This sounded like a challenge not to be missed – but how to you boil fashion down into 50 topics? That was the first task – once I’d agreed to take on the role of consultant editor. So I set about making a list, trying to think what someone would want to know, or need to know if they were interested in fashion, but just starting to find out about it …  Some things were obvious – something on different types of fashion – haute couture, ready-to-wear etc, but also a section on streetstyle. The various types of media involved in promoting fashion needed to be included and influential designers … and … and … the list got long, then was cut down, then refined to make it as clear and comprehensive as possible.  You can see what I ended up choosing in the image showing the contents page.

Next, was to decide who to ask to write each section. I took on some topics myself (I can never pass up the opportunity to write about Madeleine Vionnet, for example – I’ve included that spread here for you to see), but I wanted to approach people I knew could produce fluent, wonderful text – and importantly, who could be ultra concise, and very prompt, as the deadline was short.

I was lucky – all my first choices said ‘yes’ and they were all as brilliant as I knew they would be.  Several were former students from The Courtauld – all have varied and fascinating interests and experience that made for an interesting group of contributors:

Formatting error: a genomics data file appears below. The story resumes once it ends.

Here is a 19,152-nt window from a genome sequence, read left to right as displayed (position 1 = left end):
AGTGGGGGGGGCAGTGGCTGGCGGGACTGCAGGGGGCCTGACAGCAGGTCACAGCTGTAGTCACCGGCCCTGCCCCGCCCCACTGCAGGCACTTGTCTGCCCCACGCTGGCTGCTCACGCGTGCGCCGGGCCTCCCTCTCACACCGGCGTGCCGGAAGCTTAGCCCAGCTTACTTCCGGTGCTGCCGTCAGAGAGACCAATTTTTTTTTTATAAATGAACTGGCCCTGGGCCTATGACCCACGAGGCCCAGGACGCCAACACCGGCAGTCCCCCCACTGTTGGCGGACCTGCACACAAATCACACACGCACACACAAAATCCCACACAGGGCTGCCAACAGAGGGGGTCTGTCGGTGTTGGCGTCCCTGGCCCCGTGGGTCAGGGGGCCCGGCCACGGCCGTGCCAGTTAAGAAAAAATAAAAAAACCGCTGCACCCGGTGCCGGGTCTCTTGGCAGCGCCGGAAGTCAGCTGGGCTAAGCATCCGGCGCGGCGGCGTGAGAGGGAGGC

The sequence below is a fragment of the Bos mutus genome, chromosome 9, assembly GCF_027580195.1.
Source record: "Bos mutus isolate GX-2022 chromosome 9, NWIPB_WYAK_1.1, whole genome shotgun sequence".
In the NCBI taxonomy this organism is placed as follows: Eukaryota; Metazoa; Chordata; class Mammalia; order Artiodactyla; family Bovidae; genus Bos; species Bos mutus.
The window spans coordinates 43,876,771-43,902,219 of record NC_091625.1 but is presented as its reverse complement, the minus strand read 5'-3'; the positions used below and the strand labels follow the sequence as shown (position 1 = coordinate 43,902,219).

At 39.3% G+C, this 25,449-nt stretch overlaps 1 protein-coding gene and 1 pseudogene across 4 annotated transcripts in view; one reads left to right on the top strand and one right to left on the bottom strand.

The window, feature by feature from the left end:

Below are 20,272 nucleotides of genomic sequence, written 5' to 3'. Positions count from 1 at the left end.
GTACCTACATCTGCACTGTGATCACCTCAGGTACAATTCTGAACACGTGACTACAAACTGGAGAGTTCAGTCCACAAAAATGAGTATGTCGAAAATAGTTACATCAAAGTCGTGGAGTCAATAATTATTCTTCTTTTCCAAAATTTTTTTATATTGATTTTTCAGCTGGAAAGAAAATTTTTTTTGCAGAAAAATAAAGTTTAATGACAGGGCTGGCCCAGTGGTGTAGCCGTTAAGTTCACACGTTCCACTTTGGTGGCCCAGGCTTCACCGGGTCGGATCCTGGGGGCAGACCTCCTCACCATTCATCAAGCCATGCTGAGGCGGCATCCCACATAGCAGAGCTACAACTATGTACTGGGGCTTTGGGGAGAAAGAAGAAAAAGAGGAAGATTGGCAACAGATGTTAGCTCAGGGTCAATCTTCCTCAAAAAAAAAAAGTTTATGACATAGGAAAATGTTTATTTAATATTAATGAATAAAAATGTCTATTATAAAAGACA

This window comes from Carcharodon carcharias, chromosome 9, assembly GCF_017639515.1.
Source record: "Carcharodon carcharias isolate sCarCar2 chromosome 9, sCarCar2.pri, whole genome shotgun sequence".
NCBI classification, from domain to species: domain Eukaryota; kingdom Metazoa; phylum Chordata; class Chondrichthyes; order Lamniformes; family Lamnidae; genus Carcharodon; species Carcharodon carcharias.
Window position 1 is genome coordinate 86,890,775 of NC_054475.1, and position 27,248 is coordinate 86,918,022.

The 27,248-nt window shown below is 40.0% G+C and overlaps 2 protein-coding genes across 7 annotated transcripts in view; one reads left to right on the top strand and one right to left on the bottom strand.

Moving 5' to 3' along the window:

Julia Rea loves Chanel, really understands the contemporary industry and is a freelance writer

Katerina Pantelides is great on details and how history and contemporary meet and is writing a novel

Rebecca Straub is currently at Yale University studying for a PhD and is always great on imagery

Emma McClendon is brilliant on key figures in the industry and is now Assistant Curator at Museum at FIT

All had previously studied with me at MA or PhD level, so I knew they would produce perfect, well-researched text.  And finally, two long-standing friends and peers:

Olga Vainshtein, who knows all there is to know about digital media and fashion – and who is one of Russia’s leading fashion historians

Alison Toplis, brilliant researcher and writer, and fount of knowledge on fashion history (- we met when we studied History of Dress together at The Courtauld).

So I knew I had a wonderful team, all of whom understood the project immediately. They were an absolute pleasure to work with and I want to thank all of them for being completely brilliant throughout the process.

I also want to thank everyone at Ivy Press. It has been great working with you, we were all given the support we needed, and the book looks wonderful!

It’s really fascinating to work on something like this – to have the opportunity to gather together great people and see how they condense such a vast topic into a small space.

The book is published today – hope you enjoy it!

Rebecca Arnold, 30 Second Fashion, Ivy Press, Fashion Book

Welcome to our New MA History of Dress students!

La Donna, July 1934

Front cover of La Donna, July 1934


Front cover of Harper’s Bazaar, July 1936

Front cover of Jardin des modes, March 1952

Front cover of Jardin des modes, March 1952. Just a few examples of some of the imagery we will be looking at from our History of Dress magazine collections.